The Volkswagen Group has announced three separate, yet simultaneous partnerships with companies specializing in battery development. These agreements include materials technology group Umicore, battery specialists 24M Technologies, and lithium producer Vulcan Energy Resources Ltd. Volkswagen looks to utilize these new partnerships to further the development of its own in-house EV battery cells.

The Volkswagen Group still sits as a major player in the global automotive landscape. The German automaker has had its fair share of controversies over the past couple of decades but has truly gone all-in on pushing EV adoption.

This really took off with VW’s launch of its ID family of EVs, which have seen impressive sales in multiple global markets the past year or so. Despite its poor execution of April Fool’s jokes, Volkswagen’s transition to electrification has helped it corner a larger piece of the overall market behind the likes of Tesla.

Furthermore, the IDs have been joined by EVs from other big names under the VW umbrella such as Audi, Porsche, and ŠKODA, among others.

During the company’s Power Day presentation this past March, Volkswagen outlined its roadmap for developing and producing its own EV battery cell. This includes plans for six 40 GWh battery factories in the EU by 2030.

Volkswagen now looks to follow through with these EV battery goals, with the help of some new strategic partnerships.

Volkswagen EV battery
Source: Volkswagen Group

Volkswagen to develop EV battery cells with expert help

According to the press release from Volkswagen, its EV battery development strategy now includes three new but separate business agreements.

The first is a joint venture with Umicore, a Belgium-based cathode materials provider. Umicore will assist VW in its supply chain as it pertains to EV battery cell production in Europe. This will begin in 2025 with an initial production capacity of 20 GWh at Volkswagen’s gigafactory in Salzgitter, Germany.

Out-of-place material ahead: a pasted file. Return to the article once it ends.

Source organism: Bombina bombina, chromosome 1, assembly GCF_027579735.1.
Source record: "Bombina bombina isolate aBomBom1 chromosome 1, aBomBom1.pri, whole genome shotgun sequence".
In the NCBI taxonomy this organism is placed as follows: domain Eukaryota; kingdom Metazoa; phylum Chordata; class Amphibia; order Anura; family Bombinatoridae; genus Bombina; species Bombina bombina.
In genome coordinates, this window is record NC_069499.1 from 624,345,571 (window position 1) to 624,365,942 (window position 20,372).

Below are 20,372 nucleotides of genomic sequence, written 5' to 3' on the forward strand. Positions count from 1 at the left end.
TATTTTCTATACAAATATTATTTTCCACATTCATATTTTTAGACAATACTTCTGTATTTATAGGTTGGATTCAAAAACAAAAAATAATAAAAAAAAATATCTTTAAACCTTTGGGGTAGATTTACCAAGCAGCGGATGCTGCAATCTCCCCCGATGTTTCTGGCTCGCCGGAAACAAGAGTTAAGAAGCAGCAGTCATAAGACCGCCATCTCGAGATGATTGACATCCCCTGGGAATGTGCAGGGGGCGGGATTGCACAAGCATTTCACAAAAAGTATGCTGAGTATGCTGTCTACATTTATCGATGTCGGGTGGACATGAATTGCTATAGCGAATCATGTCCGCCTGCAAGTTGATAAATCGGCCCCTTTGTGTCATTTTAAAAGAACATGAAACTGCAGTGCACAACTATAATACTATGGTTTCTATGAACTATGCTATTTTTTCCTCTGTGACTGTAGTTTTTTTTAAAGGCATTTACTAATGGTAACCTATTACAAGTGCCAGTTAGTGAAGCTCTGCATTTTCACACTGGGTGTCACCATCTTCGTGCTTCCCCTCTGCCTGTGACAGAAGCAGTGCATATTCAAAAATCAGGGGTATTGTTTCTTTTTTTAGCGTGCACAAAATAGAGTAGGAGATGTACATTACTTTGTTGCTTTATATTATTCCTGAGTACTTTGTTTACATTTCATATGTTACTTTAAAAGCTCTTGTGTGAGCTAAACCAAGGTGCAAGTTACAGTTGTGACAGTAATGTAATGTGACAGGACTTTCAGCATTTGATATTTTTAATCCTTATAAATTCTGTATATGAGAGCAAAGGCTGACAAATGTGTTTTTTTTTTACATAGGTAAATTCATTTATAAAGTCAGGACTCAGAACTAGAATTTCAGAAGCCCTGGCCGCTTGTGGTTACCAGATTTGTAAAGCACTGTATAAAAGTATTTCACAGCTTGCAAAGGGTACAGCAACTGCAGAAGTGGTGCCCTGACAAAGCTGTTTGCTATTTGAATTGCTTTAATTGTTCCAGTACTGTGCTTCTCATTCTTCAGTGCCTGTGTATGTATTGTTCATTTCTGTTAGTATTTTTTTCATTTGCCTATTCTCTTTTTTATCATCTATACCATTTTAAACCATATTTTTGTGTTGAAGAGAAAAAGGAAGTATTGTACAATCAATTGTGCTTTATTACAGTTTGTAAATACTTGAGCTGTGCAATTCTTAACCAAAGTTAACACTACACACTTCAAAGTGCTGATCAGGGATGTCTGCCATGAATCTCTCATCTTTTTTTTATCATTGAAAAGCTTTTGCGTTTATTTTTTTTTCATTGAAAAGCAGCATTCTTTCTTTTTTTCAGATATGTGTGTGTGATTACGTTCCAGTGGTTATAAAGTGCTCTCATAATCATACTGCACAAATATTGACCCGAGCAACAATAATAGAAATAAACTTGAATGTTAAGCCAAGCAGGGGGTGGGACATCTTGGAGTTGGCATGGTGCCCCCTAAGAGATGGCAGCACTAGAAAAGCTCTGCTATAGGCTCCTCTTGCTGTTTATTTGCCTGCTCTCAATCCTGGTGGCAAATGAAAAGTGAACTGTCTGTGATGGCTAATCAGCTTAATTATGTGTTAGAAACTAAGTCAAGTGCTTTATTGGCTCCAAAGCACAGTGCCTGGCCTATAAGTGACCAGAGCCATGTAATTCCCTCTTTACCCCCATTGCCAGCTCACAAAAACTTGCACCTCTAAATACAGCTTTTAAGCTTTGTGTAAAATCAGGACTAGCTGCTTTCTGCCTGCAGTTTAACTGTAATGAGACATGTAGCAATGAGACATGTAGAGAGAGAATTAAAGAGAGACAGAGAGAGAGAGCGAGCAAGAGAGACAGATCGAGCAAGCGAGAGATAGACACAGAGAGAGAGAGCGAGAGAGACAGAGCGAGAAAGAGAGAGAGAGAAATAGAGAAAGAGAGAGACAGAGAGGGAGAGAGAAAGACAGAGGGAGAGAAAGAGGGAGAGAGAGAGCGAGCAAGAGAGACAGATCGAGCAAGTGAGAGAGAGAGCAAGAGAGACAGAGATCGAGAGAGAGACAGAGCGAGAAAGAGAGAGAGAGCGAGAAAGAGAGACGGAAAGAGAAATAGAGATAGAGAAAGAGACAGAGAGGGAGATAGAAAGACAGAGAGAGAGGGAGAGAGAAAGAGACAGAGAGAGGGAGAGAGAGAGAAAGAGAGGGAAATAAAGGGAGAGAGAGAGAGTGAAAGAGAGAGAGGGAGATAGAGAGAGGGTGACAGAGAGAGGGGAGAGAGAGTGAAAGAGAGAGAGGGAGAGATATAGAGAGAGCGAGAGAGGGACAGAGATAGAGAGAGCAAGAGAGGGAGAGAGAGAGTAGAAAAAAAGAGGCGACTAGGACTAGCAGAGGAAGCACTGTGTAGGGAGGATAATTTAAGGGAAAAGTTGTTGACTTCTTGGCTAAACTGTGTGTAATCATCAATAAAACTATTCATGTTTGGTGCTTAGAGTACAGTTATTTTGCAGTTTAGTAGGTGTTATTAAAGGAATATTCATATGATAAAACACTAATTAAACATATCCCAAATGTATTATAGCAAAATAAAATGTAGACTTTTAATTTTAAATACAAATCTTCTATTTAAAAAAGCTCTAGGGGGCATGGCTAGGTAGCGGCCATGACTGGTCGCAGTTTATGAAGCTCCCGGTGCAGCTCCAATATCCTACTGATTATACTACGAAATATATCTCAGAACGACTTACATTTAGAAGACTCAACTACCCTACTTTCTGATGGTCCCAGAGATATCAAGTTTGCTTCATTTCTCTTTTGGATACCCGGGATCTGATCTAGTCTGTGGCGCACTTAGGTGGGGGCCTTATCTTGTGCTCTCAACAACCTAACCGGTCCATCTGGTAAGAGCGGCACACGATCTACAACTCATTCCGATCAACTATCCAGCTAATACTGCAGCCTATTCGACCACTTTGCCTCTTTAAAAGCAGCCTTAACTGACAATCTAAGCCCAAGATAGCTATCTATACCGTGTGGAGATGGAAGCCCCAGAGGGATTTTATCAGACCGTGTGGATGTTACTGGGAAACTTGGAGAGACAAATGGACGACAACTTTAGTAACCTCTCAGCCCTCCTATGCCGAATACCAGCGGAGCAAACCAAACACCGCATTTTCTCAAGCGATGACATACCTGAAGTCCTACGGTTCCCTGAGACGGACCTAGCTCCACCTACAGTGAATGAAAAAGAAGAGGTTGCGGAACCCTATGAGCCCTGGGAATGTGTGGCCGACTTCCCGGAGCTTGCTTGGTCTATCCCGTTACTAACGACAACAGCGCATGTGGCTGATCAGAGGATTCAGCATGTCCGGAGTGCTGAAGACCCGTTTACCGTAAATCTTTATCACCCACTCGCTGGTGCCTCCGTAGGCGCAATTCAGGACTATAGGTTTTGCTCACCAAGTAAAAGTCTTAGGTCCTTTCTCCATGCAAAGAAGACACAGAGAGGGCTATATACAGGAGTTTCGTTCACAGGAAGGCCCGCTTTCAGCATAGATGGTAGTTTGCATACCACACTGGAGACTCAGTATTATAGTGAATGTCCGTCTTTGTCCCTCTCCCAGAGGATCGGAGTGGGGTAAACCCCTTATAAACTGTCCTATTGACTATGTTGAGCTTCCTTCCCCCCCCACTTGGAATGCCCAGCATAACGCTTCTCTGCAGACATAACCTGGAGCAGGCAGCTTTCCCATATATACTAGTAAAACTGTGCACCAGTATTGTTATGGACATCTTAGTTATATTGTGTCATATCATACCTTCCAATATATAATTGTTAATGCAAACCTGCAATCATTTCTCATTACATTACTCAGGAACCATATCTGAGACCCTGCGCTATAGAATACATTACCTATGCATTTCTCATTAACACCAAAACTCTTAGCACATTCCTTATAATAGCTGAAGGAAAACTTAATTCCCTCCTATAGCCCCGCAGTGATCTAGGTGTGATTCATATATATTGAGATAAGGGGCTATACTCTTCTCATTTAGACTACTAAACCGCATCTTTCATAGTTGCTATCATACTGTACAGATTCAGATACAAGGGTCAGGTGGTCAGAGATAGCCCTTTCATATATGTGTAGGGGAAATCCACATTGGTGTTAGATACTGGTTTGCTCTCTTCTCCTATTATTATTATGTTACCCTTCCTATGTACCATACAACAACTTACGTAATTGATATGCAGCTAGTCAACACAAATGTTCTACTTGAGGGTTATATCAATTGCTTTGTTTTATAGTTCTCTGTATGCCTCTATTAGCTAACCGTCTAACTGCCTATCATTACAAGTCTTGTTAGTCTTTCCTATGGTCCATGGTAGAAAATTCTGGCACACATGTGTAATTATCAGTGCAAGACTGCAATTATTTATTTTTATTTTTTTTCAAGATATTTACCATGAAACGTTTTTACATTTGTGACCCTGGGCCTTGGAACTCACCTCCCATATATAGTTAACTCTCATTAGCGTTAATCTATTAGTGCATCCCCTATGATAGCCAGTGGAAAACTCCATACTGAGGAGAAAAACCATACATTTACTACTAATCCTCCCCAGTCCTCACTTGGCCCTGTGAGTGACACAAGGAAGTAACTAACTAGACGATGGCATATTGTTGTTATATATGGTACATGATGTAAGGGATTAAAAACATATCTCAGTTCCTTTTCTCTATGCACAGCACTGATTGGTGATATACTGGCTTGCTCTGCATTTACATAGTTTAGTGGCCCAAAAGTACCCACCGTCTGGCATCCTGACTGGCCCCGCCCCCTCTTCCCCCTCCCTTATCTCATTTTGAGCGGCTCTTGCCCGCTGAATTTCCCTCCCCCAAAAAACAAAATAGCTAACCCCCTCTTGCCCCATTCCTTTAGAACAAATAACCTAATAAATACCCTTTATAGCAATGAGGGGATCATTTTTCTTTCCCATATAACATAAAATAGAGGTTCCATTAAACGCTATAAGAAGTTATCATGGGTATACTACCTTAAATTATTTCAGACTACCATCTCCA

Eventually, the joint venture is aiming for an annual production capacity of 160 GWh by 2030. According to Volkswagen, that battery capacity translates to about 2.2 million BEVs.

In addition to the joint venture, Volkswagen has also invested in 24M Technologies – a US-based battery startup spun out of MIT that has redesigned the traditional battery cell using “SemiSolid” lithium-ion technology. Prospective benefits of these unique cells include 40% less production area, more efficient product recycling, and less CO2 during battery production.

Lastly, Volkswagen has signed a long-term agreement with Vulcan Energy Resources Ltd., a European Lithium producer looking to become the first to do so with net-zero greenhouse gas emissions. The binding contract entails Vulcan providing VW with lithium hydroxide over a period of five years beginning in 2026. Volkswagen has stated this product will help secure future demands for in-house EV battery cell production in Europe.

Thomas Schmall, member of the board of management of Volkswagen Group for Technology and CEO of Volkswagen Group Components spoke to all three agreements in the press release:

Volkswagen is implementing its battery strategy very consistently and at a high pace. Volkswagen’s unified cell must be at the forefront of performance, costs and sustainability right from the start. With our new partners, we are one step closer to reaching this goal. Together, we will focus on key parts of the battery value chain and develop cutting-edge technologies.

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